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By Film Threat Staff | July 5, 2001

In cooperation with Healthy Boy Productions, a cast of Hollywood entertainment industry veterans came together in Hollywood to produce, direct and edit the “HOLA Film Project,” five films written by at-risk adolescent boys. The series of shorts will be featured on KCET Channel 26, Los Angeles’ award-winning PBS affiliate, in an hour-long presentation Sunday, July 8th at 7:00pm.
The inner-city youth involved were all participants in Heart of Los Angeles Youth (HOLA), a community center located in LA’s Rampart district, a low-income area known for its high crime and juvenile gang activity. Healthy Boy Productions partnered with Universal Studios, Paramount Pictures, New Line Cinema, Eastman Kodak, Panavision Cameras, and others to “create a roving film studio that seeks out new stories from overlooked communities,” explained Jeff Van Hanken founder of Healthy Boy Productions and producer of the project.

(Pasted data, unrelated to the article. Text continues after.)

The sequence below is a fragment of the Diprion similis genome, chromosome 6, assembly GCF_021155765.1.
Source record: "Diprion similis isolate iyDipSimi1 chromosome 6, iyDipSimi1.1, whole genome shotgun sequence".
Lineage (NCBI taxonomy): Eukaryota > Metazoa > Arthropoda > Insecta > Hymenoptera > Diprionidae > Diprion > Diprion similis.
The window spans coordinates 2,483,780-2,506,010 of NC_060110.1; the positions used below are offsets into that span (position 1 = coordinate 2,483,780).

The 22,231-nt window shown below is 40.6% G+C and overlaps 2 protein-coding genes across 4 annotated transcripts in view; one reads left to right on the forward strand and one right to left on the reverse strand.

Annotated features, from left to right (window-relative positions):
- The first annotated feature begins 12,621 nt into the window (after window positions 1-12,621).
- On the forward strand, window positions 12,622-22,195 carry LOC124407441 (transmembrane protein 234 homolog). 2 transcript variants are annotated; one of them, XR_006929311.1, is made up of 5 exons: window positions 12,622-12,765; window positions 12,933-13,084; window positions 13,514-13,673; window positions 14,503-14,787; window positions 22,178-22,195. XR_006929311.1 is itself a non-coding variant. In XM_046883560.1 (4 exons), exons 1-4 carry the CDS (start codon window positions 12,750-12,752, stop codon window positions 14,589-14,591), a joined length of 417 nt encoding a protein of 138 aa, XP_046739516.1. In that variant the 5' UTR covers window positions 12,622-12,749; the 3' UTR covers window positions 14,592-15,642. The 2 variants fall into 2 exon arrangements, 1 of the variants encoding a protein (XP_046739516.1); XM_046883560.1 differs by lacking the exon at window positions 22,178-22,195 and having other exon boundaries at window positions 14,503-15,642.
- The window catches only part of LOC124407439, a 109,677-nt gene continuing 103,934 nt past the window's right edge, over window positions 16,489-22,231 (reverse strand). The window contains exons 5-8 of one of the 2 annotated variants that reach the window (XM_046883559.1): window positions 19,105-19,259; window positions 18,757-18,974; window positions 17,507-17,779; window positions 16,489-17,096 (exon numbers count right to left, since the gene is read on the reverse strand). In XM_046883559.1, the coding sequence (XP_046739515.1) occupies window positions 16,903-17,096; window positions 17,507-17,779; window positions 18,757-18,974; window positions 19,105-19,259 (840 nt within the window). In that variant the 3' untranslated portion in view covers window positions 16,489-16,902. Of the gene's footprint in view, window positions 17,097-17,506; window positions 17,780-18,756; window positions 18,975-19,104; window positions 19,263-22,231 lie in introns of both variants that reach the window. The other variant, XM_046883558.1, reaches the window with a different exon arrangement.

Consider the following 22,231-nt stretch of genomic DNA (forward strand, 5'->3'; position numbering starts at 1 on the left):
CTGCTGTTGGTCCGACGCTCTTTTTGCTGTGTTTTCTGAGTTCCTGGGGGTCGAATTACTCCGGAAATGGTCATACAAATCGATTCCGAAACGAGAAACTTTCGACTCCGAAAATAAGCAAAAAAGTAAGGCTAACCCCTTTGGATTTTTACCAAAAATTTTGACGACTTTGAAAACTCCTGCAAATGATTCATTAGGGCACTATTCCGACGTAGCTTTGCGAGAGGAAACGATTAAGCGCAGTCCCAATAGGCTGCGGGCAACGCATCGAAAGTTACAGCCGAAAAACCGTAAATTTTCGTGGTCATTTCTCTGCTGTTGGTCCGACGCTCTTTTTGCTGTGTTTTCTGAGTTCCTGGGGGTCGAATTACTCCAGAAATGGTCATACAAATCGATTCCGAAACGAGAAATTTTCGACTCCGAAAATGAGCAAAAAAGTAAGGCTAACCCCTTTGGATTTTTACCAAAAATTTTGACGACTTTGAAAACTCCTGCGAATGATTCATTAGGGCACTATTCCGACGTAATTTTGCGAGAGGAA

The resulting films caught the attention of Los Angeles television personality Huell Howser, creator of the long-running PBS series California’s Gold. “We receive more than 100 story ideas each week,” said Howser. “This one stood out. The location and the fact that the youth collaborated so effectively with the entertainment industry makes the story worth telling–and the films speak for themselves.”
The films represent collaboration between professional filmmakers Jeff Van Hanken (“Bella! Bella! Bella!”), Robert Peters (“Mutual Love Life”), David Plane (“They Call Us Boat People”), editor Ed Ornelas (“Any Day Now”), crew Jamie Barber (“Gideon’s Crossing”), Dayton Nietert (“Hope Floats,” “Lucas Bielan,” “Tracey Takes On”), Paul Plannette (“The Grinch Who Stole Christmas”) and amateur youth writers and actors.
Mitchel D. Moore, founder and Executive Director of HOLA, was thrilled when Hollywood came knocking. “The HOLA Film project was a perfect opportunity for our kids to tell their stories in their own words while learning about the filmmaking process from real pros.” Moore explains that several of the youth involved have followed up on their experience by auditioning for professional acting jobs.
As for the filmmakers, working with HOLA youth made the project unusually satisfying. “Although the production value matched any Hollywood shoot, and the project was quite challenging technically, working with eager young people who might not otherwise have a chance to do this made the work especially fun and rewarding,” explained editor Ed Ornelas.
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